Newspaper article The Christian Science Monitor

Fed Has Overdone It, Some Economists Say

Newspaper article The Christian Science Monitor

Fed Has Overdone It, Some Economists Say

Article excerpt

BANK economist Lacy Hunt calls the Federal Reserve's move Tuesday to boost interest rates by the largest amount since 1981 "a gamble."

H. Erich Heinemann, a brokerage house economist, holds that the Fed has shifted into "overkill territory."

The chief economist for the National Association of Manufacturers, Gordon Richards, says the action was "not necessary."

And, Wall Street economist Robert H. Parks foresees - as soon as early 1995 - either a recession or a "growth recession," that is, only a modest increase in real output.

Of course, one could pick another four economists who might laud the Fed's hike of 0.75 percent in short-term rates as a wise measure necessary to prevent economic overheating and accelerating inflation. However, most economists would probably agree that the Fed's move was bold and risky. Here's why:

* Monetary policy changes affect business activity with a lag.

Mr. Hunt, chief economist of HSBC Securities Inc., figures that after the Fed has tightened monetary policy about half of its total slowing impact on the economy occurs in the first six to nine months, the remainder in succeeding months. So the restraint of the Fed's five previous interest rate hikes since February has yet to be fully felt.

After subtracting inflation, the current real interest rate of about 5.3 percent is two percentage points above the average real rate since 1953. That high a level, notes Hunt, has been "historically associated with a recession."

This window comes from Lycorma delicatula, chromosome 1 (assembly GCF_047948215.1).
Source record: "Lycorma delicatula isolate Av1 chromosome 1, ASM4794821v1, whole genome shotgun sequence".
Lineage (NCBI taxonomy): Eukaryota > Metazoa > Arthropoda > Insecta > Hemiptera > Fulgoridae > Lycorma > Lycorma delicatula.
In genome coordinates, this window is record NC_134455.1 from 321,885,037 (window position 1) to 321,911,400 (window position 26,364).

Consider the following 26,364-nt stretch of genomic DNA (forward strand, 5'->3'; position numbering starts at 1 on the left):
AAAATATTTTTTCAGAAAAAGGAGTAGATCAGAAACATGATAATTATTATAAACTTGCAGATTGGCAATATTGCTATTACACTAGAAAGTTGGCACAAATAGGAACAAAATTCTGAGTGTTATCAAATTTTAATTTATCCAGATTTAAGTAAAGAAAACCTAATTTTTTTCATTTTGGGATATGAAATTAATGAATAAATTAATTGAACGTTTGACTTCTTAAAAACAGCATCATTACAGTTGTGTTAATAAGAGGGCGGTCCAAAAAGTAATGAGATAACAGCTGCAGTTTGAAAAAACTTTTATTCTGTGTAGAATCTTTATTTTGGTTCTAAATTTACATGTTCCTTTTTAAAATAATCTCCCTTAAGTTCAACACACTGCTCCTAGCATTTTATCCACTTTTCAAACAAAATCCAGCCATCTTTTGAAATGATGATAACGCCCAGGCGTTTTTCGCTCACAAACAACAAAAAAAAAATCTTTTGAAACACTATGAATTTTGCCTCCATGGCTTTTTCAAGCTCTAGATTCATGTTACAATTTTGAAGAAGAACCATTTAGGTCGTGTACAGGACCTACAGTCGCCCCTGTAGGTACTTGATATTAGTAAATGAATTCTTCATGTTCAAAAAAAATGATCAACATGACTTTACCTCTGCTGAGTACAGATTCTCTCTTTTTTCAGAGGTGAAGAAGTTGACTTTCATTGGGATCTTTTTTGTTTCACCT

By the calculation of Mr. Heinemann, chief economist with Ladenburg, Thalmann & Co., the Fed's current tough policy will produce a recession in 1996. But that view of such a long lag between monetary policy change and its effect on the economy is unusual among economists.

* Growth in commercial bank reserves and the nation's money supply has been stagnant for some 10 months. Velocity (how fast money turns over) has increased sufficiently to permit solid growth in sales so far. But Mr. Parks, a Pace University professor who also advises some 40 major financial institutions, expects that velocity pattern to reverse, slowing down the economy.

"The Fed has repeatedly and chronically over-constricted to produce recession in the name of combatting inflation," he says. …

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